Monday, August 15, 2005

NPP (Part 1.5): 'Normative Judaism'



There have been sustained attacks against Sanders description of Second Temple Judaism as 'normative' Judaism, mostly by scholars studying Judaism. Jacob Neusner has led the attack (I use the word attack because much of Neusner's criticisms are couched in polemics) on the notion of an orthodox, normative, Judaism of the Second Temple period. Other prominent scholars offering the same sort of criticisms, with a little less polemic, include Martin Hengel (JTS 46), Phillip Alexander (JJS 37), and Jonathan Z. Smith.

One of the more interesting outcomes of these criticisms is how Sanders is accused (rightly) of describing Judaism as an outsider, and using essentially Christian categories to do so. Scholars of Judaism have never been tempted to describe the Second Temple period as a degenerative stage in the 'histories' of Judaism, for obvious reasons. This observation, along with the variegated nature of Second Temple Judaisms, led to a number of studies on what constitutes as a Judaism (see again Neusner and Smith). This of course has profound interest for those studying when Judaism and Christianity parted ways, so to speak. I am not trying to suggest that Sanders' 'New Perspective' is directly related to the discussion of the 'parting of the ways', but rather that the revolution that Sanders invoked made Christian scholars take notice of the rich complexities of Second Temple Judaism(s).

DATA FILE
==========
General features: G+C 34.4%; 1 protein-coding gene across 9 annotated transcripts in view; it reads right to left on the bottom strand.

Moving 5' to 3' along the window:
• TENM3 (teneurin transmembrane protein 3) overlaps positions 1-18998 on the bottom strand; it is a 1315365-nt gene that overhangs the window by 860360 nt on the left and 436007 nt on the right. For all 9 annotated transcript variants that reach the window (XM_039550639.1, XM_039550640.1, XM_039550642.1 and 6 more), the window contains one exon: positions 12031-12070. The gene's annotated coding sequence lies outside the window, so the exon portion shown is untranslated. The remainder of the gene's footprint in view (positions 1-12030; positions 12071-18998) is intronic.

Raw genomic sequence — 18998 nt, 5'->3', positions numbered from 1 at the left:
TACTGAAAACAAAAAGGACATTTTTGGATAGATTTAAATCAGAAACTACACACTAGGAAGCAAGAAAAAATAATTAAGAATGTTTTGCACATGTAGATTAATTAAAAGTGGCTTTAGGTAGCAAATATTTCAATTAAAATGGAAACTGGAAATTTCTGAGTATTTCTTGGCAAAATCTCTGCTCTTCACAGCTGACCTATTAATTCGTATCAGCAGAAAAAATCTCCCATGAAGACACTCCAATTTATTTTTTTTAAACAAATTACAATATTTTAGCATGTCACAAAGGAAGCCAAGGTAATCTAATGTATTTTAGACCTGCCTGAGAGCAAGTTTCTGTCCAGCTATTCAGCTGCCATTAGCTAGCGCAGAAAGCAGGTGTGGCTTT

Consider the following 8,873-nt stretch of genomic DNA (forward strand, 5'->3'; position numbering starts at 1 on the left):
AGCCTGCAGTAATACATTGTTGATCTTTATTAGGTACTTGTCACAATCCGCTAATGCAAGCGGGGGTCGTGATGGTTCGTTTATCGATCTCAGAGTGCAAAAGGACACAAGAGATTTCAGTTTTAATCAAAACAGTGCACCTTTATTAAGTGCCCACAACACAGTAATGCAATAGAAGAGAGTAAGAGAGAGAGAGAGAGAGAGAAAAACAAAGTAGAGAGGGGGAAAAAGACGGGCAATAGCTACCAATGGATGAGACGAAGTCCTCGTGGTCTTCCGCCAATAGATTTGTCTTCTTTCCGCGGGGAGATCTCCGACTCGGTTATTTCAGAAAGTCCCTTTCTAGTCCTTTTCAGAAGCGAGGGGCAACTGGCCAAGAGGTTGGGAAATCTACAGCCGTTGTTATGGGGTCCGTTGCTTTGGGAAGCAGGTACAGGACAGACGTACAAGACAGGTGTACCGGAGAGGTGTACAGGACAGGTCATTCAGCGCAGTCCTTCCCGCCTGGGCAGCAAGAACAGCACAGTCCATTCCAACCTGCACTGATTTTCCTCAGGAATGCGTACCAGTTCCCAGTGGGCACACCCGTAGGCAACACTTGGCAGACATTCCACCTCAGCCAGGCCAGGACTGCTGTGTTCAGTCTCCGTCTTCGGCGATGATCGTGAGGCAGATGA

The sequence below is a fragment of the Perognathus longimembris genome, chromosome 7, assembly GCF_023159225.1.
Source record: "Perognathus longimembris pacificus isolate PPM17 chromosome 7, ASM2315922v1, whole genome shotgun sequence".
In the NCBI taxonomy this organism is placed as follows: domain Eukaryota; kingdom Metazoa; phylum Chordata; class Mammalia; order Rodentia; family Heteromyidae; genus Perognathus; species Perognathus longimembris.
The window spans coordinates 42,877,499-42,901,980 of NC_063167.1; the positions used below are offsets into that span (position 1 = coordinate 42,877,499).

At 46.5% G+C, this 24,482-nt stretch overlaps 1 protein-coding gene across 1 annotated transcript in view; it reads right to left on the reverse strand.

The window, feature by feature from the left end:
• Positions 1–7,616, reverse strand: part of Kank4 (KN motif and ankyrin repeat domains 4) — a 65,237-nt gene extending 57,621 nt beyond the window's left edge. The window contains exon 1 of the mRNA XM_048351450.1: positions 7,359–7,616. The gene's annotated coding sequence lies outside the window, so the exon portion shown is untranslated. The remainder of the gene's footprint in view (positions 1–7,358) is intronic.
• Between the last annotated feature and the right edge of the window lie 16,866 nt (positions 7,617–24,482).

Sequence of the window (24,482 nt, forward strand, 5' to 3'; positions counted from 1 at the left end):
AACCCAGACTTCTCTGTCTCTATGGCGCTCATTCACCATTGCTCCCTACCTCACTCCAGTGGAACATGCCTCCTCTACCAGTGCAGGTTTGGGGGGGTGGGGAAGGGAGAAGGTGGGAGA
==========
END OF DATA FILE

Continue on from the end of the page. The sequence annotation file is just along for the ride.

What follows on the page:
One of the recent attempts to illustrate the variegated nature of Second Temple Judaism(s) is book of collected essays entitled, Justification and Variegated Nomism. The editors did a magnificent job of rounding up the experts in a vast spectrum of fields, in order to show just how diverse the texts actually are. The insurmountable problem with this text is the puzzling way in which the various interpretations are co-opted by the editors 'post-script'. Certainly, Sanders is taken to task for offering a 'least common denominator' description of Palestinian Judaism, but others in the volume feel that 'Covenantal Nomism' works quite well as a short hand description, and wouldn't dispense with it wholesale. One wonders why in the editor's concluding section, such an unequivocally one-sided reading of the texts is offered, as if scholarship can now move beyond the Sanders revolution.

The positive and negative of these developments is that Pauline scholarship is no longer in a position to read the Jewish religion of the first century as a simple foil to Christianity, but likewise Pauline scholars can no longer assume that the backdrop of Pauline Christianity is always everywhere that of Covenantal Nomism. There is no escaping the Sanders revolution; it just means the task for reconstructing the back drop of Pauline Christianity just got substantially harder.